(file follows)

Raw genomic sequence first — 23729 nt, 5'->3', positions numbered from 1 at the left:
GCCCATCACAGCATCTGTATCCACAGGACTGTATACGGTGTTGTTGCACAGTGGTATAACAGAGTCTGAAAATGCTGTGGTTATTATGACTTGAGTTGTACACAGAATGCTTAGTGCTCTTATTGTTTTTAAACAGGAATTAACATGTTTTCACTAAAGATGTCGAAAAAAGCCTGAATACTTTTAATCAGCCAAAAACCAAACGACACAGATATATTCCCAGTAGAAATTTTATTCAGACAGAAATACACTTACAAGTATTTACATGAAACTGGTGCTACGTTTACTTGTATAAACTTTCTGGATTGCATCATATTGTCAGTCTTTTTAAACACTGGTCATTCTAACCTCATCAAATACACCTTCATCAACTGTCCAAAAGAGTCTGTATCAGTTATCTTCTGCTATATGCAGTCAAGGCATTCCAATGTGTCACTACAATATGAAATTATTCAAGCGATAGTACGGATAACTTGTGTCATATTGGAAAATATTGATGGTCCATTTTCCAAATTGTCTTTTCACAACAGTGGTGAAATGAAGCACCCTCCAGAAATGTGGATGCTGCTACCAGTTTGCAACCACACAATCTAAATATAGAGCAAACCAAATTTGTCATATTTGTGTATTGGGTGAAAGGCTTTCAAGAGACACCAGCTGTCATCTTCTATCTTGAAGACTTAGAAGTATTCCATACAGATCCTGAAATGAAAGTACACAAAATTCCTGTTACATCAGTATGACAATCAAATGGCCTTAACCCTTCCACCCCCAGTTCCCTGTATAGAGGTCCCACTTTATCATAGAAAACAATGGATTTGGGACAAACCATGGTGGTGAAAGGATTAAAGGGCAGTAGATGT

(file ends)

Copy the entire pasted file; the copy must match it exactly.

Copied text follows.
Raw genomic sequence first — 23729 nt, 5'->3', positions numbered from 1 at the left:
GCCCATCACAGCATCTGTATCCACAGGACTGTATACGGTGTTGTTGCACAGTGGTATAACAGAGTCTGAAAATGCTGTGGTTATTATGACTTGAGTTGTACACAGAATGCTTAGTGCTCTTATTGTTTTTAAACAGGAATTAACATGTTTTCACTAAAGATGTCGAAAAAAGCCTGAATACTTTTAATCAGCCAAAAACCAAACGACACAGATATATTCCCAGTAGAAATTTTATTCAGACAGAAATACACTTACAAGTATTTACATGAAACTGGTGCTACGTTTACTTGTATAAACTTTCTGGATTGCATCATATTGTCAGTCTTTTTAAACACTGGTCATTCTAACCTCATCAAATACACCTTCATCAACTGTCCAAAAGAGTCTGTATCAGTTATCTTCTGCTATATGCAGTCAAGGCATTCCAATGTGTCACTACAATATGAAATTATTCAAGCGATAGTACGGATAACTTGTGTCATATTGGAAAATATTGATGGTCCATTTTCCAAATTGTCTTTTCACAACAGTGGTGAAATGAAGCACCCTCCAGAAATGTGGATGCTGCTACCAGTTTGCAACCACACAATCTAAATATAGAGCAAACCAAATTTGTCATATTTGTGTATTGGGTGAAAGGCTTTCAAGAGACACCAGCTGTCATCTTCTATCTTGAAGACTTAGAAGTATTCCATACAGATCCTGAAATGAAAGTACACAAAATTCCTGTTACATCAGTATGACAATCAAATGGCCTTAACCCTTCCACCCCCAGTTCCCTGTATAGAGGTCCCACTTTATCATAGAAAACAATGGATTTGGGACAAACCATGGTGGTGAAAGGATTAAAGGGCAGTAGATGT